IRELAND - Defined benefit pension schemes in Ireland have reached the "tipping point", and the government will need to take urgent action to save them, according to Mercer.

The consultancy said the key factor for Irish schemes was the exceptionally low yield on German government bonds, which has ramped up annuity prices and, in turn, pension schemes' liabilities.

Michael Walsh, leader of Mercer's retirement risk and finance consulting business in Ireland, said: "It is not sustainable to fund pensions on the basis of a yield of 3% per annum or less. 

"As matters stand, however, pension schemes are required to buy annuities on this basis for pensioner members if they wind up.

"They must therefore make provision for this cost in setting their contribution rates."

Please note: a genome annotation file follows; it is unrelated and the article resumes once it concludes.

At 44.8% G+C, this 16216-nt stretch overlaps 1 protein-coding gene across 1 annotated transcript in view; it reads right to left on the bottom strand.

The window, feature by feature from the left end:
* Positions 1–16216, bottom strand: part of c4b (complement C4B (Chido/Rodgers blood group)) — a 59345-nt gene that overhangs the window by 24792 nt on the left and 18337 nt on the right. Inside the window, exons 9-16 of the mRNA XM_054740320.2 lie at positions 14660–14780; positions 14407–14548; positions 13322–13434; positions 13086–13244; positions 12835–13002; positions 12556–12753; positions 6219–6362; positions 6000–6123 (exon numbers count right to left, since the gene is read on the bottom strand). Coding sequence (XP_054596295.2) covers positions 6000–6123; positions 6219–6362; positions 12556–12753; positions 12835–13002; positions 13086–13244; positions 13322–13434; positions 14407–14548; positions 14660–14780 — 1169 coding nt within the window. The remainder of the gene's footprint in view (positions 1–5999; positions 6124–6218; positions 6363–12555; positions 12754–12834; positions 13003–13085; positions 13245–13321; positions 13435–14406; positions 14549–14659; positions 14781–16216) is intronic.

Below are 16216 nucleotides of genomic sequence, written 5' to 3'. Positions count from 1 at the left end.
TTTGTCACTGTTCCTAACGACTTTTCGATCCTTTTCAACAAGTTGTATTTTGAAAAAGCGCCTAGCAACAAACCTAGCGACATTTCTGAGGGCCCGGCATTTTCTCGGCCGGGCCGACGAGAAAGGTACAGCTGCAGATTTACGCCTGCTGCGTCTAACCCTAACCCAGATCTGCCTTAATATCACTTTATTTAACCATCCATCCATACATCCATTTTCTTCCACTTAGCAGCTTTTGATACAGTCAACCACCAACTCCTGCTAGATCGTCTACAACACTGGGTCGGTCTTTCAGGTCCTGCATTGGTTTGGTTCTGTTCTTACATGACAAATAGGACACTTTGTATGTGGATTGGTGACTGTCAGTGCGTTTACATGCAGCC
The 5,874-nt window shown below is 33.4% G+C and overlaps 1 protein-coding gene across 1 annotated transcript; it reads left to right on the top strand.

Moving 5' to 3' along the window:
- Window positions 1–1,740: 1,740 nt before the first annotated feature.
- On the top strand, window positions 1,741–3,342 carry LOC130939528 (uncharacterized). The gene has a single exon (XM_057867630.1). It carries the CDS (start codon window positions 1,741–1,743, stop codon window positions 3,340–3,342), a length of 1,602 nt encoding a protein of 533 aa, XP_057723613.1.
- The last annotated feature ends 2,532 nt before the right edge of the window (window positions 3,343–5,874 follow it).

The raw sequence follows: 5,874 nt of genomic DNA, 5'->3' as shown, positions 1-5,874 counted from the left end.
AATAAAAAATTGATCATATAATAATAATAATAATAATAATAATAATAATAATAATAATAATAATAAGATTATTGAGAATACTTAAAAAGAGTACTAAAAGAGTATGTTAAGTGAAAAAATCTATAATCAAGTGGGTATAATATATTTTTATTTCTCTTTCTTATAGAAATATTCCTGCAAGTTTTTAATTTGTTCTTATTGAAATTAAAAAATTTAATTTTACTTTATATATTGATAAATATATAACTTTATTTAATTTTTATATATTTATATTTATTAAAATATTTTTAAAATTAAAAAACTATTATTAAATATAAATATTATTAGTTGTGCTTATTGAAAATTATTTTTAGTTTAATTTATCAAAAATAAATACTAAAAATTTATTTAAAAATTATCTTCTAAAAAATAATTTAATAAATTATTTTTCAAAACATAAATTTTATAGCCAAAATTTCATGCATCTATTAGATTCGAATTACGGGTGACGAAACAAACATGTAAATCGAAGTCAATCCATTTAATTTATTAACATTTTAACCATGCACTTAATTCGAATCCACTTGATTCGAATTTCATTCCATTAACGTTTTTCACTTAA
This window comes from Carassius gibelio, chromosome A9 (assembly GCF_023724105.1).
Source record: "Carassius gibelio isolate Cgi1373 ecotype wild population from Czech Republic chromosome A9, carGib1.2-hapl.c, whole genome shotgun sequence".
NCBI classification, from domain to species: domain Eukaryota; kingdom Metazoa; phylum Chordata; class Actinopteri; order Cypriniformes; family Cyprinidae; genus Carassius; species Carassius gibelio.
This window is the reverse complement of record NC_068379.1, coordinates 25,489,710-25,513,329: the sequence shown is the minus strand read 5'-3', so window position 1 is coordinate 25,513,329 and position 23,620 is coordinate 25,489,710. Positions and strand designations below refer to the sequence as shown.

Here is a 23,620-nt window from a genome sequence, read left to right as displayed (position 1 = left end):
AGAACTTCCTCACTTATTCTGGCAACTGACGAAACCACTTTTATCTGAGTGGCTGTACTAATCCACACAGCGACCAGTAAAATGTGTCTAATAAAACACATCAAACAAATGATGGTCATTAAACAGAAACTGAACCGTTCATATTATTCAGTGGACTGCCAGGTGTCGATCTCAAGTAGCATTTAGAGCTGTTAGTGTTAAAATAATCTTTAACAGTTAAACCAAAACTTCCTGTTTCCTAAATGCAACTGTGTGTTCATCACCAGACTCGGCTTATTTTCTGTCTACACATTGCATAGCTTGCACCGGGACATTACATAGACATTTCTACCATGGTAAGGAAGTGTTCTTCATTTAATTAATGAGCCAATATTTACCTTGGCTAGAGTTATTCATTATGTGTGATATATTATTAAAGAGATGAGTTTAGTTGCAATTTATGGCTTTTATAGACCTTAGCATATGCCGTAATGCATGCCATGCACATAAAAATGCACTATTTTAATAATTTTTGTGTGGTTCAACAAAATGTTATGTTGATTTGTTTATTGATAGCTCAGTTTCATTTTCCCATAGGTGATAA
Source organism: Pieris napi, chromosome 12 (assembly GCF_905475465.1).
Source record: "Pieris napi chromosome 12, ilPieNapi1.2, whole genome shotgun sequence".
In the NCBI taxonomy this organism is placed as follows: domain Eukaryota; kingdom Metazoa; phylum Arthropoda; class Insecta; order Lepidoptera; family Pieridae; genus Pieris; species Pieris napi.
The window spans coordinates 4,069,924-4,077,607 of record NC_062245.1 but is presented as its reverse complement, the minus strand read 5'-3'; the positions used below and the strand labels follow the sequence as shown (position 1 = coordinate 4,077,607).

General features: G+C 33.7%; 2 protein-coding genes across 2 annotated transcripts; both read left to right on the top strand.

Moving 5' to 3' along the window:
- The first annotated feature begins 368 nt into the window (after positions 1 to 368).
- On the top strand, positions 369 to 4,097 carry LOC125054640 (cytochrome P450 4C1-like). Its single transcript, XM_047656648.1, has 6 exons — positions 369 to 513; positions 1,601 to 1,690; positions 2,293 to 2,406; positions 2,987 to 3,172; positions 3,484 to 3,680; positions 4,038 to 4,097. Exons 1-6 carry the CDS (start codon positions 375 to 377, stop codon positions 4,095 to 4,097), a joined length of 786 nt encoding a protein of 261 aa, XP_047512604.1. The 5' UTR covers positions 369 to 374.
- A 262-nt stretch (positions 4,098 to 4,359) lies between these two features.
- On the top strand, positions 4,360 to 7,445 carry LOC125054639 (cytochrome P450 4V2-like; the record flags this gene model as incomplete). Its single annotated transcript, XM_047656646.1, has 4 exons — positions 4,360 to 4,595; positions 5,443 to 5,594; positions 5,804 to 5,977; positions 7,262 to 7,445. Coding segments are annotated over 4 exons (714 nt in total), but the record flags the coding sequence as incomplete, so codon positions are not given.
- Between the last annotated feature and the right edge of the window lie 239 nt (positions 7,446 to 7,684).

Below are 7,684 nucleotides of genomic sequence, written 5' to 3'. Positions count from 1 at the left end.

Walsh said most pension schemes had spent months building recovery plans that might no longer work. 

"Without time or appetite to go back to the drawing board," he said, "employers could now decide there is no option other than to wind up."
The Society of Actuaries and the Irish Association of Pension Funds have called on the government to approve 'sovereign annuities' linked to Irish government bonds and thus much cheaper than conventional annuities. 

Mercer said this would improve pension schemes' chances of making good current funding deficits.
The consultancy added that if sovereign annuities were not introduced, an alternative to annuity purchase would be needed for schemes that were wound up.